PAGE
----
- 4 Stars: Excellent—4-star images have almost flawless conception, composition, lighting, subject matter, and postproduction.
- 5 Stars: World Class—5-star images are flawless and unforgettable. The concept, lighting, subject, location, and postproduction on these images has to be perfect.
Members of the Fstoppers academy carefully consider the nuances of said above rating system, and then score everything either a 2 or 3.
The Winning Photos
Drumroll. The top five Fstoppers images in the ‘Night’ contest were:
Photo #1 (The Winner)
Sage Commentary: Can anyone explain to me what this is? A ballet dancer about to be eaten by a lip-sticked monster in a triangular time warp? Frodo in white leotards leaping away from the evil eye of Sauron? It’s a Photo-shopped montage of … I’m not sure what, on a black background. Should this have qualified as night photography? I am perplexed and bemused by the winning photo. We’re off to a great start.
We continue with …
Sage Commentary: Yes, it’s a night shot of a rugby match in the UK. Yes, it’s technically difficult to freeze the player in motion in such very low light (unless the stadium lights behind the camera illuminate the scene, which is what I think is happening). But the photo is not what it appears to be. While it looks like the player is leaping into the air, ready to spike the ball, his teammates are actually holding him up in the air. Is this great composition with the subject dead-center in the image? The stadium lights in the background distract from the subject, who is overexposed and out of focus. Is this an award-winning night photo, or (based on the scoring criteria) a snapshot?
On to …
Sage Commentary: Fabulous shot with impressive lighting and technical proficiency. But this is a staged product shot, not what I would categorize as ‘night photography.’ Apparently, any photo with a black background qualified as a night photograph for the contest. Nevertheless, clearly the work of a professional.
Working our way through the top five …
Sage Comment: Another staged shot complete with a model, stylized set, and props. I’m not sure what we’re looking at. After careful consideration, I believe this is where non-qualifying extras were buried during Michael Jackson’s Thriller video. I do like the lighting. Nice touch with the grave digger’s flashlight spotlighting the ground. The moonlight effect from the left is also very nicely done: soft and distant, illuminating full frame. Another composition with the subject again almost dead (how Freudian) center in the image.
Last but not least …
Sage Commentary: Ah, the obligatory star shot. Star shots and star trails are very trendy now. However, I am not a fan because I think they’re boring. These images are more about the photographer’s technical ability to capture the shot than they are about an interesting subject. Do you consider this image to be interesting?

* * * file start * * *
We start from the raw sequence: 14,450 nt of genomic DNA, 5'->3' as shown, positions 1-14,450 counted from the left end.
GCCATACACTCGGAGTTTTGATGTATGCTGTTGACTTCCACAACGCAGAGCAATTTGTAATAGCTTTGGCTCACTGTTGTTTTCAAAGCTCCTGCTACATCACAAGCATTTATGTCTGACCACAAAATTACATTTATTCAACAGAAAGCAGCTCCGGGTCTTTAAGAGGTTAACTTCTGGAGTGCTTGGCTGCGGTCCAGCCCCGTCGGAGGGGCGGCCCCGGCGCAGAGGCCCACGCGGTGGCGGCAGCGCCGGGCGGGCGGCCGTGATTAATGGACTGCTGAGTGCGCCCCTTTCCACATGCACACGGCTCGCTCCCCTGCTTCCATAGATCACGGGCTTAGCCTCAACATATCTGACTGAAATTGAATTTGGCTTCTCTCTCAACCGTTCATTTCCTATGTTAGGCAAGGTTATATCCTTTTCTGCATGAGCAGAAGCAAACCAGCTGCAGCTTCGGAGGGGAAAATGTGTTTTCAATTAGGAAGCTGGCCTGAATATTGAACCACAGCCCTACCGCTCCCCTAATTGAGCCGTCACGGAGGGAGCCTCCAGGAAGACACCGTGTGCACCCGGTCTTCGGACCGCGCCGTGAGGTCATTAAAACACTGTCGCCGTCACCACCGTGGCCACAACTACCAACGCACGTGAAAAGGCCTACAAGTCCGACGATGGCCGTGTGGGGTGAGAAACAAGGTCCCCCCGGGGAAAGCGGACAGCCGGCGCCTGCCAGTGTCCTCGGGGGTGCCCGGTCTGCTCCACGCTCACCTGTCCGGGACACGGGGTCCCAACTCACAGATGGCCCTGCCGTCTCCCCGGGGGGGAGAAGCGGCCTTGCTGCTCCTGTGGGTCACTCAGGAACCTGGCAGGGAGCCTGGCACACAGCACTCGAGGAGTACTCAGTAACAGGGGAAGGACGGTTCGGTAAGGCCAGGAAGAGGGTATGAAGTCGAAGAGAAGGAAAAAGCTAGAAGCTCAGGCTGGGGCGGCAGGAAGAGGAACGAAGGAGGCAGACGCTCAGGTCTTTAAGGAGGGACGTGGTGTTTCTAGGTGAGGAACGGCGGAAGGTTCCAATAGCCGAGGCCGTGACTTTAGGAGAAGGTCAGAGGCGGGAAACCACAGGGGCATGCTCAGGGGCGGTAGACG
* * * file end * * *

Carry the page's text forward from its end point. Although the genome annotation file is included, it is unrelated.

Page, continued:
How Did The Sage’s Images Rank?
Curious to understand how my images ranked, I ran a quick statistical analysis.
- 131 photographers submitted 251 images (1.9 images per photographer).
- The community rated each image on a scale of 1-5 (in reality, 68% of all images were rated 2, with nothing scoring a 4 or 5).
- Scores calculated to one decimal place.
- I created a frequency distribution table ranked by the unique individual scores and then did a rough quintile analysis (whereby the rankings were divided into fifths).
- 251 images ÷ 5 = 50.2 images per quintile. Because the cumulative number of images in each quintile never exactly matched 50.2 images, I used the closest number to calculate the quintile breakpoint. Sometimes that was as close as 53 or as distant as 36. (Such is life with a small sample size.)
Night Photo Scores
Based on this analysis, my image that scored 2.4 ranked in the third quintile (average).
Mangos on Ocean Drive
Score: 2.4 / 3rd (Average) Quintile
… while my 2.7 image scored in the 4th quintile.
Breakers on Ocean Drive
Score: 2.7 / 4th (Above Average) Quintile
There you have it: the results of Fstoppers night image competition. Click this link to see all of the images submitted. To see Fstopper’s official review of the top five images click here.
Self-Discovery & Lessons Learned
What did I learn from this contest?
- I sincerely have deep respect for anyone attempting to earn a living as a professional photographer. Competition is intense. Critics abound. Compensation is elusive.
- This experience reinforced my opinion about contests in general: Scoring was random without much consideration for the actual criteria. I would have preferred to receive a thoughtfully considered critique.
- What’s your take on the top five photos of this competition?
- Have you entered any photo contests? What did you learn from the experience: about yourself, the competition, or your competitors?
- Do you think creative work can be accurately evaluated?
- Based on this article, are you inclined to enter photo contests in the future? Why or why not?
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0010 Miami’s South Beach at Night